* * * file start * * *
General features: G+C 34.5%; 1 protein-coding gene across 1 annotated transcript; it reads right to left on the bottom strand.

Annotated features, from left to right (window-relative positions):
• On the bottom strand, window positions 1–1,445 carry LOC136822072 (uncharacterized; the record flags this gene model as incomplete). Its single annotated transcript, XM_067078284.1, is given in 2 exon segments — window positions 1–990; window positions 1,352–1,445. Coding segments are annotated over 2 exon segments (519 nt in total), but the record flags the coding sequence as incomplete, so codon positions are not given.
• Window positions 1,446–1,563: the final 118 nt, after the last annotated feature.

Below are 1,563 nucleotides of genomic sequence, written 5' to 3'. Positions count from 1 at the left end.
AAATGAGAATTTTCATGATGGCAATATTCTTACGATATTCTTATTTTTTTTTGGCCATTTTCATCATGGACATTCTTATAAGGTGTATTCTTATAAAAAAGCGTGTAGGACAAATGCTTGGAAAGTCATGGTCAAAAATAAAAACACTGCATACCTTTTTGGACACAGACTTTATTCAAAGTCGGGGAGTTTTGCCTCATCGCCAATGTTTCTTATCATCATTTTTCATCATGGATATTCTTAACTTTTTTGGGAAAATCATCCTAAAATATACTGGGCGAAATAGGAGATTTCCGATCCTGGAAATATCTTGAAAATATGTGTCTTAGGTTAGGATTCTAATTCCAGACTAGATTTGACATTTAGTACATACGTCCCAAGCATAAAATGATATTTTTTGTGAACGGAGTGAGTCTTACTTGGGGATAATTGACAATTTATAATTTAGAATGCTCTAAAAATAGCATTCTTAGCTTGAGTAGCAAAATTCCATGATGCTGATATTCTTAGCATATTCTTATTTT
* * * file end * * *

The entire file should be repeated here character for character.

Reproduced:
General features: G+C 34.5%; 1 protein-coding gene across 1 annotated transcript; it reads right to left on the bottom strand.

Annotated features, from left to right (window-relative positions):
• On the bottom strand, window positions 1–1,445 carry LOC136822072 (uncharacterized; the record flags this gene model as incomplete). Its single annotated transcript, XM_067078284.1, is given in 2 exon segments — window positions 1–990; window positions 1,352–1,445. Coding segments are annotated over 2 exon segments (519 nt in total), but the record flags the coding sequence as incomplete, so codon positions are not given.
• Window positions 1,446–1,563: the final 118 nt, after the last annotated feature.

Below are 1,563 nucleotides of genomic sequence, written 5' to 3'. Positions count from 1 at the left end.
AAATGAGAATTTTCATGATGGCAATATTCTTACGATATTCTTATTTTTTTTTGGCCATTTTCATCATGGACATTCTTATAAGGTGTATTCTTATAAAAAAGCGTGTAGGACAAATGCTTGGAAAGTCATGGTCAAAAATAAAAACACTGCATACCTTTTTGGACACAGACTTTATTCAAAGTCGGGGAGTTTTGCCTCATCGCCAATGTTTCTTATCATCATTTTTCATCATGGATATTCTTAACTTTTTTGGGAAAATCATCCTAAAATATACTGGGCGAAATAGGAGATTTCCGATCCTGGAAATATCTTGAAAATATGTGTCTTAGGTTAGGATTCTAATTCCAGACTAGATTTGACATTTAGTACATACGTCCCAAGCATAAAATGATATTTTTTGTGAACGGAGTGAGTCTTACTTGGGGATAATTGACAATTTATAATTTAGAATGCTCTAAAAATAGCATTCTTAGCTTGAGTAGCAAAATTCCATGATGCTGATATTCTTAGCATATTCTTATTTT